NASA sent the space shuttle Endeavour off into space for the final time at approximately 8:56 a.m. EDT. Endeavour's crew now begins a 16-day mission, which will see them deliver the Alpha Magnetic Spectrometer (AMS) and spare parts including two S-band communications antennas, a high-pressure gas tank, and additional spare parts for Dextre to the International Space Station.
The teams stayed focused, and made this launch a success, said Associate Administrator for Space Operations Bill Gerstenmaier in a press conference. The mission in front of us is no easy mission, the EVAs (extra vehicular activities) are very demanding -- but it'll be exciting to see the AMS (Alpha Magnetic Spectrometer) get installed on the station and get some real research data for the ISS.
The mission was delayed more than two weeks because it of a problem with the heating auxiliary power unit-1 (APU-1). NASA technicians spent two weeks fixing the issue, replacing components and testing out new equipment. On Monday, there were no issues and after the launch, NASA gave an award to the team who fixed the APU issue.
I can't thank the teams that got this vehicle ready to fly and for all the work they've done, said Gerstenmaier. The teams worked really hard to get through that, get it behind and to understand what the problem was -- and it was no problem to us at all during the count.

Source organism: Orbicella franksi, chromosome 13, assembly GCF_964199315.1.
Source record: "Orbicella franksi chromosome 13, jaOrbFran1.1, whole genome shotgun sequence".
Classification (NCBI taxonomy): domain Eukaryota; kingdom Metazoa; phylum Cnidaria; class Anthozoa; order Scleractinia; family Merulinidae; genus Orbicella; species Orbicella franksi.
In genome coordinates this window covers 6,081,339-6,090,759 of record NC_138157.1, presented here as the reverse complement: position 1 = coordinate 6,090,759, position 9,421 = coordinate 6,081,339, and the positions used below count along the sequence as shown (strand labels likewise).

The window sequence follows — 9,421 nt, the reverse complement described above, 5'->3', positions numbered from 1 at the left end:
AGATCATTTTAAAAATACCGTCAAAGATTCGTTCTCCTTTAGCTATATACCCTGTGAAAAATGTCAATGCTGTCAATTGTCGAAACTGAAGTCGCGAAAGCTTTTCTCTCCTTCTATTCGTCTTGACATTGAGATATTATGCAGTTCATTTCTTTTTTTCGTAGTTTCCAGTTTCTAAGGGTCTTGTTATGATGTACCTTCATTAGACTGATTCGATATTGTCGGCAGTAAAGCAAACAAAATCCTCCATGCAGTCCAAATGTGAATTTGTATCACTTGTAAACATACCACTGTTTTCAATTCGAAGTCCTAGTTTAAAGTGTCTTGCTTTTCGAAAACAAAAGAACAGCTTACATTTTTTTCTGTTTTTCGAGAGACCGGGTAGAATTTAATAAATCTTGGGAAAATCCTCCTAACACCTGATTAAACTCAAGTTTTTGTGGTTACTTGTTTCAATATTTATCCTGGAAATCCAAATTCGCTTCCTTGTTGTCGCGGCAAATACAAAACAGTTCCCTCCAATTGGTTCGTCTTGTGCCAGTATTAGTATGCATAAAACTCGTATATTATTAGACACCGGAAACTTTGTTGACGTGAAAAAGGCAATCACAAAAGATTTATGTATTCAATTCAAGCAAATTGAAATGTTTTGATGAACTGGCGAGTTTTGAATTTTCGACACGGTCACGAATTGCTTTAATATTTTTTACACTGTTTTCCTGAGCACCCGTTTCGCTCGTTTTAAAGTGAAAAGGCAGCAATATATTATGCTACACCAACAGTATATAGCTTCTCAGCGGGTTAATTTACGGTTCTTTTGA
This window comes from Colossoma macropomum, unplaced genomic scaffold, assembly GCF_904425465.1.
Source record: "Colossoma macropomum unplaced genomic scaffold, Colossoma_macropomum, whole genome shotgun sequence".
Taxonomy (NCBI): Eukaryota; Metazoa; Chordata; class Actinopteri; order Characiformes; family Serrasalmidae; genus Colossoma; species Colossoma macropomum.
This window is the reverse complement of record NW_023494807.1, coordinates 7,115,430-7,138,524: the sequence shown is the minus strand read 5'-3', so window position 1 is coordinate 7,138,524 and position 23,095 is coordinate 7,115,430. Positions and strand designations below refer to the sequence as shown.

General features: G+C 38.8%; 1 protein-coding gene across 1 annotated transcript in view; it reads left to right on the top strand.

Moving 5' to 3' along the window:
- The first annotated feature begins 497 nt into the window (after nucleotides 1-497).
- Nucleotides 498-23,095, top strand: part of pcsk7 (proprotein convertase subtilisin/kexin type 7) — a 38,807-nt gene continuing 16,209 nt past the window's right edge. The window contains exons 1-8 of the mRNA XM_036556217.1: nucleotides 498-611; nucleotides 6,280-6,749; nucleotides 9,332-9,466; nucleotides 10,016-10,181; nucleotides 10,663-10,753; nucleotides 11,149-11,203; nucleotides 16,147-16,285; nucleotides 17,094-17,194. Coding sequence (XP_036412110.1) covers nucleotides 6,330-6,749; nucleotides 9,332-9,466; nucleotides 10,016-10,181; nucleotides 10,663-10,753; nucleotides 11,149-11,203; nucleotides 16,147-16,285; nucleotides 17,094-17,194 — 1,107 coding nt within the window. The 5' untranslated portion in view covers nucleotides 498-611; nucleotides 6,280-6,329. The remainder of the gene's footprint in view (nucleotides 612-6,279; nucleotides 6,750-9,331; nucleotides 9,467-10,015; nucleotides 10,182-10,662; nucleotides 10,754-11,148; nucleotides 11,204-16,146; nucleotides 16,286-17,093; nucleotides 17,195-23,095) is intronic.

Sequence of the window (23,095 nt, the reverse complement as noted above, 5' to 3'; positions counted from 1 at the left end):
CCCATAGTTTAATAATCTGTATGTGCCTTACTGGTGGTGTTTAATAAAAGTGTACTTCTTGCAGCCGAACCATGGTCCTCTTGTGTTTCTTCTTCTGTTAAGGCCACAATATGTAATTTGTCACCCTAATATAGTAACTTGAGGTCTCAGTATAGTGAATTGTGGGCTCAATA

The fifth and final space fleet to be commissioned as part of the space shuttle program, Endeavour first launched in 1992. It was the replacement to the Challenger shuttle, which tragically exploded on entry in a 1986 mission, killing all six crew members instantly. The name Endeavour, chosen out of a possible 6,154 entries, was given to it after a ship chartered to traverse the South Pacific in 1768 and captained by 18th century British explorer James Cook, an experienced seaman, navigator and amateur astronomer.
Over the years, it has housed many of space related milestones. It was the first to include four spacewalks, and then the first to include five. One of its first missions, STS-67, set a length record almost two full days longer than any shuttle mission before it. Its airlock is the only one to have seen three spacewalkers exit through it for a single spacewalk. And in its cargo bay is where the International Space Station first started to be constructed.
Once its done for good, Endeavour will retire to the California Space Center, in the same state where it was once built.